Imagine my excitement when I read about a recent study that used machine learning to achieve a prediction accuracy of 84% (Walsh et al. Predicting risk of suicide attempts over time through machine learning. Clinical Psychological Science. 2017;5(3):457-469). They applied machine learning to the electronic health records of more than 5,000 adults who had a history of self-injury. They developed an algorithm that predicted suicide attempts based on combinations of risk factors including demographic data, previous diagnoses, medication history and past health-care utilization. As one of the researchers observed, “Machine learning can take us from near-random guessing to a prediction that’s about 80% correct.”
This struck me as a real leap ahead and seemed to dovetail with research from the medical field that AI/Machine Learning has been found to correctly identify photos of skin cancers as either benign or malignant more often than a panel of dermatologists. There have been similar reports of Deep Learning systems superior identification of a variety of eye diseases using retinal scans.
However, my initial enthusiasm has been tempered somewhat as a result of additional reading on the Internet. An online article in the Washington Post cautions that suicide prediction technology is revolutionary but badly needs oversight. They note that, “Corporations outside health care are racing to use AI to predict suicide in billions of consumers, and they treat their methods as proprietary trade secrets. These private-sector efforts are completely unregulated, potentially putting at risk people’s privacy, safety and autonomy, even in the service of an important new tool.” Facebook is a major player in this initiative and as the author cautions they do not share their methods but they do notoriously share user data with data brokers, which may lead to dire legal, employment, or even law enforcement consequences for unsuspecting Facebook subscribers. As the Washington Post article asks, “Should we trust Facebook to dispatch police to the homes of distraught users?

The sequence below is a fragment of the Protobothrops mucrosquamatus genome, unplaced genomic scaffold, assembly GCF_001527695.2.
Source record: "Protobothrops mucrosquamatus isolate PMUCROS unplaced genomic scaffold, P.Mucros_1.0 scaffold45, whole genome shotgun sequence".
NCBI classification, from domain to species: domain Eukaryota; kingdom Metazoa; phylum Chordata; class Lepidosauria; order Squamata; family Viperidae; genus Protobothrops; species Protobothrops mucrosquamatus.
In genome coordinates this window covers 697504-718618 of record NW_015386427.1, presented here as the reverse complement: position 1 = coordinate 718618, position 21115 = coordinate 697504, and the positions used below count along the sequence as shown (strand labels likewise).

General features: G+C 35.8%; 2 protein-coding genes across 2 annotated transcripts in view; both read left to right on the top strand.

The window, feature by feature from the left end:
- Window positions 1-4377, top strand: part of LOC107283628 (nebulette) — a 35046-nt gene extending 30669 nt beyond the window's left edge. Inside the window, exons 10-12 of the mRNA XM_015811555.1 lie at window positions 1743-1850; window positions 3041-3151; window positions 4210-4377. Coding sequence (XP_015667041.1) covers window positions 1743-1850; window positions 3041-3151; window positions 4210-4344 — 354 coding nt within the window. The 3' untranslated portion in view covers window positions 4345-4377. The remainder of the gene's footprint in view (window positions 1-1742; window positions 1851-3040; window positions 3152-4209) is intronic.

Meanwhile, despite the enthusiasm over AI’s successes in correctly discriminating visual images of skin cancers and retinas as either normal or pathological, progress in other medical applications as not lived up to expectations. An April 2, 2019 article in the online IEEE Spectrum reports that after IBM’s Watson (AI supercomputer) defeated two Jeopardy champions, the company invested heavily in the development of medical applications. According to the article,
IBM’s bold attempt to revolutionize health care began in 2011. The day after Watson thoroughly defeated two human champions in the game of Jeopardy!, IBM announced a new career path for its AI quiz-show winner: It would become an AI doctor. IBM would take the breakthrough technology it showed off on television—mainly, the ability to understand natural language—and apply it to medicine. Watson’s first commercial offerings for health care would be available in 18 to 24 months, the company promised.
In fact, the projects that IBM announced that first day did not yield commercial products. In the eight years since, IBM has trumpeted many more high-profile efforts to develop AI-powered medical technology—many of which have fizzled, and a few of which have failed spectacularly. The company spent billions on acquisitions to bolster its internal efforts, but insiders say the acquired companies haven’t yet contributed much. And the products that have emerged from IBM’s Watson Health division are nothing like the brilliant AI doctor that was once envisioned: They’re more like AI assistants that can perform certain routine tasks.
Clearly I need to throttle back my techno-enthusiasm, but I do expect we will see other significant contributions from AI to psychological science and practice in the future, beyond the demonstrated ability to improve suicide prediction.
APA Presidential Award recipient!